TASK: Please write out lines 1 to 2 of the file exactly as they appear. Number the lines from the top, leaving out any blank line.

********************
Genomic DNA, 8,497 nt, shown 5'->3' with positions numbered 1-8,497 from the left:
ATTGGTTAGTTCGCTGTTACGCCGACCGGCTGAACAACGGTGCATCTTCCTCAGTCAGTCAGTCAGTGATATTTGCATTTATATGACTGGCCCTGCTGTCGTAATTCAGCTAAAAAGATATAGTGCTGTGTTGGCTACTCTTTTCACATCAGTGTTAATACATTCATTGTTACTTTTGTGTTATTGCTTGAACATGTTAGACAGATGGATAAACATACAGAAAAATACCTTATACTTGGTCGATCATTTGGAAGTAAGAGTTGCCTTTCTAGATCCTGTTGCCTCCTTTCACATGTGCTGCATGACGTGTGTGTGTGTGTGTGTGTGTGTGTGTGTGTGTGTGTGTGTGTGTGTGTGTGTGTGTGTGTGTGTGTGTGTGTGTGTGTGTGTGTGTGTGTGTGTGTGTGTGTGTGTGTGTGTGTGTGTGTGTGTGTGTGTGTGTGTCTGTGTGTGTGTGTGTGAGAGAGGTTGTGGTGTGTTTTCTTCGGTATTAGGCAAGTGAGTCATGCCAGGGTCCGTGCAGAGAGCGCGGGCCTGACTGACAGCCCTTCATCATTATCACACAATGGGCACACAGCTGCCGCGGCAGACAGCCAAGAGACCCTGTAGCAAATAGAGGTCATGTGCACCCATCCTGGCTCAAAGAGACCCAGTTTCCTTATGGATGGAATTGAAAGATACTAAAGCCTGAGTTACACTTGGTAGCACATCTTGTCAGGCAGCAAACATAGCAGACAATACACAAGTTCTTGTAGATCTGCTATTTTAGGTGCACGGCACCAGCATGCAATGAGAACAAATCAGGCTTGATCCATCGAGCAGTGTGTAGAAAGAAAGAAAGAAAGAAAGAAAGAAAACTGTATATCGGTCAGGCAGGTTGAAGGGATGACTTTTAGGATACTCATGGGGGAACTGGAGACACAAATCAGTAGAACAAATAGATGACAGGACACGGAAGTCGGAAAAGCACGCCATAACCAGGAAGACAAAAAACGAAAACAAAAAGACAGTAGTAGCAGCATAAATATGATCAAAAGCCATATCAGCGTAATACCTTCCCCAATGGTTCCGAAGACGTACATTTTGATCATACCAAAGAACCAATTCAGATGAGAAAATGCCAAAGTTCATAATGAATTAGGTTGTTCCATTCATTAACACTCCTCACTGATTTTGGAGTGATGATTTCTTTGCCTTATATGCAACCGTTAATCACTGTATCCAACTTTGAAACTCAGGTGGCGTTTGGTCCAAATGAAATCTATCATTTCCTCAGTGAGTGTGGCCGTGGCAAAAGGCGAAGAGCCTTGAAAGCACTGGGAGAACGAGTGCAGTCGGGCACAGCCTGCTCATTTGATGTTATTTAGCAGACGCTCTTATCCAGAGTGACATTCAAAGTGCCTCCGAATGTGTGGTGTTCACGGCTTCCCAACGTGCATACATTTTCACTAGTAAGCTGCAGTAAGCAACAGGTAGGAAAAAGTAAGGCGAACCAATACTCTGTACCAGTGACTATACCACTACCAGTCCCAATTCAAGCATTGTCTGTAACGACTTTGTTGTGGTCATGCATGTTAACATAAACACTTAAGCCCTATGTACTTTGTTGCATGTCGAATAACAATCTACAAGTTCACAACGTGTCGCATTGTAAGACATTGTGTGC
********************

Genomic DNA, 8,497 nt, shown 5'->3' with positions numbered 1-8,497 from the left:
ATTGGTTAGTTCGCTGTTACGCCGACCGGCTGAACAACGGTGCATCTTCCTCAGTCAGTCAGTCAGTGATATTTGCATTTATATGACTGGCCCTGCTGTCGTAATTCAGCTAAAAAGATATAGTGCTGTGTTGGCTACTCTTTTCACATCAGTGTTAATACATTCATTGTTACTTTTGTGTTATTGCTTGAACATGTTAGACAGATGGATAAACATACAGAAAAATACCTTATACTTGGTCGATCATTTGGAAGTAAGAGTTGCCTTTCTAGATCCTGTTGCCTCCTTTCACATGTGCTGCATGACGTGTGTGTGTGTGTGTGTGTGTGTGTGTGTGTGTGTGTGTGTGTGTGTGTGTGTGTGTGTGTGTGTGTGTGTGTGTGTGTGTGTGTGTGTGTGTGTGTGTGTGTGTGTGTGTGTGTGTGTGTGTGTGTGTGTGTGTGTCTGTGTGTGTGTGTGTGAGAGAGGTTGTGGTGTGTTTTCTTCGGTATTAGGCAAGTGAGTCATGCCAGGGTCCGTGCAGAGAGCGCGGGCCTGACTGACAGCCCTTCATCATTATCACACAATGGGCACACAGCTGCCGCGGCAGACAGCCAAGAGACCCTGTAGCAAATAGAGGTCATGTGCACCCATCCTGGCTCAAAGAGACCCAGTTTCCTTATGGATGGAATTGAAAGATACTAAAGCCTGAGTTACACTTGGTAGCACATCTTGTCAGGCAGCAAACATAGCAGACAATACACAAGTTCTTGTAGATCTGCTATTTTAGGTGCACGGCACCAGCATGCAATGAGAACAAATCAGGCTTGATCCATCGAGCAGTGTGTAGAAAGAAAGAAAGAAAGAAAGAAAGAAAACTGTATATCGGTCAGGCAGGTTGAAGGGATGACTTTTAGGATACTCATGGGGGAACTGGAGACACAAATCAGTAGAACAAATAGATGACAGGACACGGAAGTCGGAAAAGCACGCCATAACCAGGAAGACAAAAAACGAAAACAAAAAGACAGTAGTAGCAGCATAAATATGATCAAAAGCCATATCAGCGTAATACCTTCCCCAATGGTTCCGAAGACGTACATTTTGATCATACCAAAGAACCAATTCAGATGAGAAAATGCCAAAGTTCATAATGAATTAGGTTGTTCCATTCATTAACACTCCTCACTGATTTTGGAGTGATGATTTCTTTGCCTTATATGCAACCGTTAATCACTGTATCCAACTTTGAAACTCAGGTGGCGTTTGGTCCAAATGAAATCTATCATTTCCTCAGTGAGTGTGGCCGTGGCAAAAGGCGAAGAGCCTTGAAAGCACTGGGAGAACGAGTGCAGTCGGGCACAGCCTGCTCATTTGATGTTATTTAGCAGACGCTCTTATCCAGAGTGACATTCAAAGTGCCTCCGAATGTGTGGTGTTCACGGCTTCCCAACGTGCATACATTTTCACTAGTAAGCTGCAGTAAGCAACAGGTAGGAAAAAGTAAGGCGAACCAATACTCTGTACCAGTGACTATACCACTACCAGTCCCAATTCAAGCATTGTCTGTAACGACTTTGTTGTGGTCATGCATGTTAACATAAACACTTAAGCCCTATGTACTTTGTTGCATGTCGAATAACAATCTACAAGTTCACAACGTGTCGCATTGTAAGACATTGTGTGC